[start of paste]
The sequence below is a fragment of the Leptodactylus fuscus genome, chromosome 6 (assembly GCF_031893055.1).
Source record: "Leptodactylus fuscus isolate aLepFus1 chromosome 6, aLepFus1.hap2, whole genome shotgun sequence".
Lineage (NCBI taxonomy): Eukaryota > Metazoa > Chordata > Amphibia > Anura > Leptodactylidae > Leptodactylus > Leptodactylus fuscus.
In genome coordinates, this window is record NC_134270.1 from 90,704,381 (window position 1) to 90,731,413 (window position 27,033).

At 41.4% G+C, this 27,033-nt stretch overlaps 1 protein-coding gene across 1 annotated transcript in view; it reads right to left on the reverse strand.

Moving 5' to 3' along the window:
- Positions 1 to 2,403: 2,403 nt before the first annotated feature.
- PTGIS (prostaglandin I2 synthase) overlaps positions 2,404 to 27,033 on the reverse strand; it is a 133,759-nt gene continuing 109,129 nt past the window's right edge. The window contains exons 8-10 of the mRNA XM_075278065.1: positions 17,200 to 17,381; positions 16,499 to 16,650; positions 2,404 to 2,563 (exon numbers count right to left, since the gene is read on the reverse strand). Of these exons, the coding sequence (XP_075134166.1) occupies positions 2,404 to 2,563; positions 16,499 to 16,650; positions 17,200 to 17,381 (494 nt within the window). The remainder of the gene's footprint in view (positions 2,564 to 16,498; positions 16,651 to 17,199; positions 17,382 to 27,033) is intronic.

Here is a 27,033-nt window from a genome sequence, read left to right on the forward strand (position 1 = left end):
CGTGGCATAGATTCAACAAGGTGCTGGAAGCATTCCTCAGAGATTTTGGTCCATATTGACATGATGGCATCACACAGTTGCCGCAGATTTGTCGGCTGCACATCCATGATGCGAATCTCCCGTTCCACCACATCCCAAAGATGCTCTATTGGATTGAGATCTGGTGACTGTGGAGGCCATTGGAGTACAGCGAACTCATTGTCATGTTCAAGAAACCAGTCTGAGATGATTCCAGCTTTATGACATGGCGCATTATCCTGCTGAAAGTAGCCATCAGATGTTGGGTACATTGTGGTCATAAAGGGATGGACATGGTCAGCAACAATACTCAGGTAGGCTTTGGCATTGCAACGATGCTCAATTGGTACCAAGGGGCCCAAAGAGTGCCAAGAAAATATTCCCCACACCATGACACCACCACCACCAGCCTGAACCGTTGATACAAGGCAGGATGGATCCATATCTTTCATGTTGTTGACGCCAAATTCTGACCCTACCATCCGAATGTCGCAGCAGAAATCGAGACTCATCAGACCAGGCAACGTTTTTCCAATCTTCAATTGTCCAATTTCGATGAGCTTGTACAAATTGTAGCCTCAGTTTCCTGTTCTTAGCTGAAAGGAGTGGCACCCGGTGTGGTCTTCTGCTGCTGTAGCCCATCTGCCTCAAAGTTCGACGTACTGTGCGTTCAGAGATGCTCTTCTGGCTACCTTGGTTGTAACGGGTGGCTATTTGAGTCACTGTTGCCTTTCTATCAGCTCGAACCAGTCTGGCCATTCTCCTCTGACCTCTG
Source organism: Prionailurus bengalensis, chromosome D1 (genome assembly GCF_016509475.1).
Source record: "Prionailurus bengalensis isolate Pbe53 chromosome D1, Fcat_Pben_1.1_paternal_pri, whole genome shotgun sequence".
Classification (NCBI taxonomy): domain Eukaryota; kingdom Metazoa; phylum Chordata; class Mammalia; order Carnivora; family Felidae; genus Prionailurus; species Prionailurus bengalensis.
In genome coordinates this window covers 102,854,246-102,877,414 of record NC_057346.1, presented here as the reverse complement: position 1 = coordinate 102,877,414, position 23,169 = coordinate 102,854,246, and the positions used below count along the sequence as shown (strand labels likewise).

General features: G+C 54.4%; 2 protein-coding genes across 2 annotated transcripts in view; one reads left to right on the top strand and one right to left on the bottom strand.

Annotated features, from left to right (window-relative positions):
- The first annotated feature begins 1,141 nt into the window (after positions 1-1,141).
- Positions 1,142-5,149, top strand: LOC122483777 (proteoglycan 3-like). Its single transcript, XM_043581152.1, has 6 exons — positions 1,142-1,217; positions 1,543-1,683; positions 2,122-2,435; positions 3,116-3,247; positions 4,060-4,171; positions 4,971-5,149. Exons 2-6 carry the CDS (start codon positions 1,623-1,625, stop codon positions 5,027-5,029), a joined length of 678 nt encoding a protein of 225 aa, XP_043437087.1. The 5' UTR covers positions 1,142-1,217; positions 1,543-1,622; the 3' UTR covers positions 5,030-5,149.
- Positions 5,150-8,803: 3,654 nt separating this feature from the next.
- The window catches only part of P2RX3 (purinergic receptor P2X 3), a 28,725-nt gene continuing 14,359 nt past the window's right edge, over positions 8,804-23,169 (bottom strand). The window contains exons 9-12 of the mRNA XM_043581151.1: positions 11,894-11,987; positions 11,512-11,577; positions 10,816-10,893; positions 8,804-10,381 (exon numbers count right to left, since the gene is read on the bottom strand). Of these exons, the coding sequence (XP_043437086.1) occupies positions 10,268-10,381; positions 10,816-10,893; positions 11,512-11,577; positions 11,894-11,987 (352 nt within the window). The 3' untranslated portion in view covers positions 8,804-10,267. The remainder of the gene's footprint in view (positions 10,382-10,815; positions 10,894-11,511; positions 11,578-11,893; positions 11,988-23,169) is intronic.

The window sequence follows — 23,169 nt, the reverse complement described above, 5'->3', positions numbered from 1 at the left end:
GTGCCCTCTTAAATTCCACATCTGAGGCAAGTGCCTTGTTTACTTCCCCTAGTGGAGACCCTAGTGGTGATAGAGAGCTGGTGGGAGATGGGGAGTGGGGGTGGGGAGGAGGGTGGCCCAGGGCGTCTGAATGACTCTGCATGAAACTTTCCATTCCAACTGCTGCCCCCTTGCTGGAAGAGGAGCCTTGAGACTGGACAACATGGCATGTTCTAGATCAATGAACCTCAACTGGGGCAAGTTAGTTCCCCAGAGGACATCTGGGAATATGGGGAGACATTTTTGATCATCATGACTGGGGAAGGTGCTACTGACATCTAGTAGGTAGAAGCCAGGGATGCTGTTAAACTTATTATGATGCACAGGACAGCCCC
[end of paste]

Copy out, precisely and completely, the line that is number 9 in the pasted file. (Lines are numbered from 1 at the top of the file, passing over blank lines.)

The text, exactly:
Here is a 27,033-nt window from a genome sequence, read left to right on the forward strand (position 1 = left end):